- While there is evidence that individuals with chronic myeloid leukaemia (CML) in molecular response or receiving first or second line tyrosine-kinase inhibitor (TKI) therapy demonstrate good vaccine responses, all CML patients have now been included in the eligibility for COVID-19 treatments for benefit of the doubt.
- Individuals with non-malignant haematological disorders (for example, aplastic anaemia or paroxysmal nocturnal haemoglobinuria) receiving B-cell depleting systemic treatment (for example, anti-CD20, anti-thymocyte globulin (ATG) and alemtuzumab) within the last 12 months
For a full list please see the relevant NHS guidance here. If you are not sure if you are eligible please ask your healthcare team.
Note: Being on this list is not a guarantee that you will receive treatment, as you will also be assessed by a clinician to better understand your symptoms. Also, clinicians are able to add people to the list if they think they should be eligible.
How to order tests and what should I expect if I test positive?
There have been some significant changes to the process of accessing treatments. CMDUs will be closing down from June 2023, and the process of registering a positive COVID-19 test and waiting to receive a call will also no longer be in place.
Instead, patients are required to refer themselves to their GP, secondary care team or health board following a COVID-19 positive test.
From 6th November 2023 onwards, changes are also being made to the process of accessing lateral flow tests for COVID-19. Up until now immunocompromised people could access free lateral flow tests (LFTs) by ordering them via the government website or by calling NHS 119. Now free LFTs can only be picked up by eligible people or their representatives at the pharmacy.
Following your positive test and making initial contact with your GP, secondary care team or health board regarding treatments for COVID-19, a clinician will assess you for treatment over the phone. You will then either receive treatment to take at home from the pharmacy, or be asked to go to hospital for in-patient treatment. Your doctor will advise which is the most appropriate option for you.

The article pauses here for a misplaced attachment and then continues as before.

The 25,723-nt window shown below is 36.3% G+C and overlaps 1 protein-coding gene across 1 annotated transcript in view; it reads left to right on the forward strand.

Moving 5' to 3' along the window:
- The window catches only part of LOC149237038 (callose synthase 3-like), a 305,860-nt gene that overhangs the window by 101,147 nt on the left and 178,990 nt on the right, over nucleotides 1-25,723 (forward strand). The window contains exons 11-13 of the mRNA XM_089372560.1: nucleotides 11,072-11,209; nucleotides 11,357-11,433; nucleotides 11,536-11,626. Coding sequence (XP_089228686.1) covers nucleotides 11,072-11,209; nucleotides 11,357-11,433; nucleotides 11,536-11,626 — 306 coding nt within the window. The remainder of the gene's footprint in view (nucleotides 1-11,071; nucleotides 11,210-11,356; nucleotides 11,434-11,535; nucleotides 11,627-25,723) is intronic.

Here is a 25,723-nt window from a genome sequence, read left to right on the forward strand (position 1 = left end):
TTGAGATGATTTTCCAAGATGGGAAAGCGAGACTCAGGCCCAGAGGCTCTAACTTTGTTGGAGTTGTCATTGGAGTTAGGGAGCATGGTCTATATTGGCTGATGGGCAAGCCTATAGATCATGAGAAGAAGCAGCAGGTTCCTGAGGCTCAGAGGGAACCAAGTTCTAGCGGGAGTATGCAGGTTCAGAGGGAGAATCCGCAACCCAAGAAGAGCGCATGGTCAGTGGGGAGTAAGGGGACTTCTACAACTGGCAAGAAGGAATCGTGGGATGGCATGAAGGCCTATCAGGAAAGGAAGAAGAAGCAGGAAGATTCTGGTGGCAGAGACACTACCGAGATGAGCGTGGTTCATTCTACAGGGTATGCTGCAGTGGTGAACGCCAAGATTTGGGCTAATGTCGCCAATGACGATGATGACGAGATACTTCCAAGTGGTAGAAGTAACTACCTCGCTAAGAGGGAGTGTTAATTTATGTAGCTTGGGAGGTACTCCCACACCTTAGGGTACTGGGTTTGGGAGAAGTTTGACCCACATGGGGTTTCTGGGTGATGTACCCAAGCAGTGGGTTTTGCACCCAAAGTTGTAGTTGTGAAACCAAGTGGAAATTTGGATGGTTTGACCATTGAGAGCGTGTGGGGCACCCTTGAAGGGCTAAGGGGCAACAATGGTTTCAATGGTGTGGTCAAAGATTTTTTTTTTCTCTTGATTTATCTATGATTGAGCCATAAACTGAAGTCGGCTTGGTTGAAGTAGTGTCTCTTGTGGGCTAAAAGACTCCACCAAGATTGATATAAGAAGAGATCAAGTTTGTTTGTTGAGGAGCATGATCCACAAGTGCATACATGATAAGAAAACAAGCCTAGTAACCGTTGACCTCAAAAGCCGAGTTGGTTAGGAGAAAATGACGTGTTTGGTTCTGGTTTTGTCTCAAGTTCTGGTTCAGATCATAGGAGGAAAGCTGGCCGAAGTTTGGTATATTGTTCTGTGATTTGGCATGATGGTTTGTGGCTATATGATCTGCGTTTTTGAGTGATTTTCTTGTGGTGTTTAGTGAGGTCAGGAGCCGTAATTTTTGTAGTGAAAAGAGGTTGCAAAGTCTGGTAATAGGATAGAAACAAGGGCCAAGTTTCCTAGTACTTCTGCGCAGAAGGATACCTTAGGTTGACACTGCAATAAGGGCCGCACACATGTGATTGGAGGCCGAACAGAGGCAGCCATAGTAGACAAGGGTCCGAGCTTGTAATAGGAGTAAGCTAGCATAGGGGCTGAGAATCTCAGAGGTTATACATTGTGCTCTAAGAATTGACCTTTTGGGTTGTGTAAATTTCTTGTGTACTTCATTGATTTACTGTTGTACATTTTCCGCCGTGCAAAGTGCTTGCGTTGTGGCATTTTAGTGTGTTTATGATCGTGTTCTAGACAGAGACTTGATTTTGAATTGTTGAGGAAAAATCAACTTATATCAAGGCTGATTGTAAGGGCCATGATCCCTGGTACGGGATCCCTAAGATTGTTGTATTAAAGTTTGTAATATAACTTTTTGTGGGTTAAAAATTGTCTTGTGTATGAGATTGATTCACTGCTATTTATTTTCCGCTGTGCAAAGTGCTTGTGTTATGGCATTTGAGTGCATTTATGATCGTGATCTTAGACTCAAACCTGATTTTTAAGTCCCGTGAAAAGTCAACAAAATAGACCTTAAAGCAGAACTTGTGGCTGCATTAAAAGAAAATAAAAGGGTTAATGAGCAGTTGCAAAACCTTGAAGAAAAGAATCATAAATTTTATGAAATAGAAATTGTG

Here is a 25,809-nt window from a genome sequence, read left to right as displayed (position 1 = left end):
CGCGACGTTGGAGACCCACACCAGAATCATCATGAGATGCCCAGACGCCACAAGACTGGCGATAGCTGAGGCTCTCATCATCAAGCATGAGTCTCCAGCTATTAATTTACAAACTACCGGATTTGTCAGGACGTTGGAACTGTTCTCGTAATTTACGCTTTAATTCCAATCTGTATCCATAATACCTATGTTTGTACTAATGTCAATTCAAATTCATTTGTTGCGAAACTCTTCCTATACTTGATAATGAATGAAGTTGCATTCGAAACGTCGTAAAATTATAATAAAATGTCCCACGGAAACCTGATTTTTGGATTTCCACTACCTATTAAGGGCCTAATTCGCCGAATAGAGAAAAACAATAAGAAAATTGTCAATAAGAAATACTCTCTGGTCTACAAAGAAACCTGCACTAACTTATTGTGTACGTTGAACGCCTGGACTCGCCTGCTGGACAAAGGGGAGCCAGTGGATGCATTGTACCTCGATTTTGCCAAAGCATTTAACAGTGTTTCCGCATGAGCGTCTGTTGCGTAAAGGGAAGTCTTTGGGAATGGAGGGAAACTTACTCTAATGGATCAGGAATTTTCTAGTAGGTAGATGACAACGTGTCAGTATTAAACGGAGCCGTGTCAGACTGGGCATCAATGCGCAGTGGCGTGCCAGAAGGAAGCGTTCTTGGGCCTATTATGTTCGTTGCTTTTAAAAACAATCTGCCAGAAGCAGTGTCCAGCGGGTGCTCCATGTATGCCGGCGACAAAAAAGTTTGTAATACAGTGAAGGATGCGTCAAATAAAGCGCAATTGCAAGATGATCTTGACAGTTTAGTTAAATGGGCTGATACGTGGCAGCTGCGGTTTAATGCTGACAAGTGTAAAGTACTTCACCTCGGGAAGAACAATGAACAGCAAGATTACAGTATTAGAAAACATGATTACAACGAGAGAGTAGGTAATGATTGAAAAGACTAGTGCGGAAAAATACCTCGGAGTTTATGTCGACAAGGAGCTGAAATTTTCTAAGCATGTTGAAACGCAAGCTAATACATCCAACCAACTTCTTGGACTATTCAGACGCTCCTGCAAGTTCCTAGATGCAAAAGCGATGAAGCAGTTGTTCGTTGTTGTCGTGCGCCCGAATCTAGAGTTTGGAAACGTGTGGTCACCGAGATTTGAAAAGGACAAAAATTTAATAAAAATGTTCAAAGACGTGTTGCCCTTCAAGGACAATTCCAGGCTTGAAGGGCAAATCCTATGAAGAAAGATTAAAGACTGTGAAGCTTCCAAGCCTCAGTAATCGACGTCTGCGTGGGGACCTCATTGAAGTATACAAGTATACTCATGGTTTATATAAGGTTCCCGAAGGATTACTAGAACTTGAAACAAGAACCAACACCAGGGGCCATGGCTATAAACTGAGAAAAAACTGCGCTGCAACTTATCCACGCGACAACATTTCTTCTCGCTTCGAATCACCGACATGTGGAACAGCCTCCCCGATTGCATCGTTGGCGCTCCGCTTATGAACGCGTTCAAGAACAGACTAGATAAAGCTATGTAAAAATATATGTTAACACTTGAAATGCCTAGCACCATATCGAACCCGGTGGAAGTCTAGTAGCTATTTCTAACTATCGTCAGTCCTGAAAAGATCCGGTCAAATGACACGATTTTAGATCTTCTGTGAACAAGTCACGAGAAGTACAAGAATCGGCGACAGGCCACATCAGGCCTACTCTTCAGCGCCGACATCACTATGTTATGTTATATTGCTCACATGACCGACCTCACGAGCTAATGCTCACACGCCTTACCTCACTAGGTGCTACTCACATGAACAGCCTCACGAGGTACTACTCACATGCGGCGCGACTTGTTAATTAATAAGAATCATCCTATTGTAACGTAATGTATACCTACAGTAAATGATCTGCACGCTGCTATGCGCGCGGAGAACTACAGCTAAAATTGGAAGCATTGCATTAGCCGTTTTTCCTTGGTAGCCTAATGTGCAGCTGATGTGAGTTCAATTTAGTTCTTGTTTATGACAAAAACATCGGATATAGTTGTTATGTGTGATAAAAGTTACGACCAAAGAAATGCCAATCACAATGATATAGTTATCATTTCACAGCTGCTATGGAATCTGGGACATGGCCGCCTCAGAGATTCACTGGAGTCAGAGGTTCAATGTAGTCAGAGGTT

The doctor or pharmacist might ask you questions about the treatments you are currently taking for your leukaemia, so we would recommend compiling an up-to-date list to be prepared should you test positive for COVID-19.
Note: Being eligible for treatment does not guarantee that you will receive it. COVID treatments are only appropriate for people who are not showing signs of improvement. If you are assessed and told you do not need treatment, but you notice your symptoms deteriorating after this, please get back in touch with the same clinician or doctor.
What are monoclonal antibodies?
Monoclonal antibodies, such as the COVID-19 treatment sotrovimab, are antibodies that are created in a laboratory. They are often used in the treatment of cancer, where they are engineered to attach to a protein on the surface of a cancer cell; for example, rituximab is one type used in the treatment of leukaemia. They have also been developed to attach to the COVID-19 virus. When a monoclonal antibody attaches to a COVID virus particle, it encourages the immune system to destroy it, making it more likely that the person will get rid of the virus.
What are antiviral drugs?
Antiviral drugs act directly on the virus to eliminate it, much like an antibiotic for bacteria. Paxlovid, the antiviral against COVID-19, is a combination of 2 medicines called nirmatrelvir and ritonavir. Nirmatrelvir stops the coronavirus from growing and spreading. It works by preventing the virus from multiplying and keeping virus levels low in your body.
Options for those who do not fit into the eligibility criteria outlined above
If you are not eligible for COVID-19 treatments on the NHS, you might be able to take part in a study called PANORAMIC. Once you are experiencing symptoms and test positive for COVID-19 you can then enroll in the study here to receive treatments. To be eligible for this study you have to be aged 50 or over, or aged 18 or over with a preexisting condition, including immunosuppression, outlined here.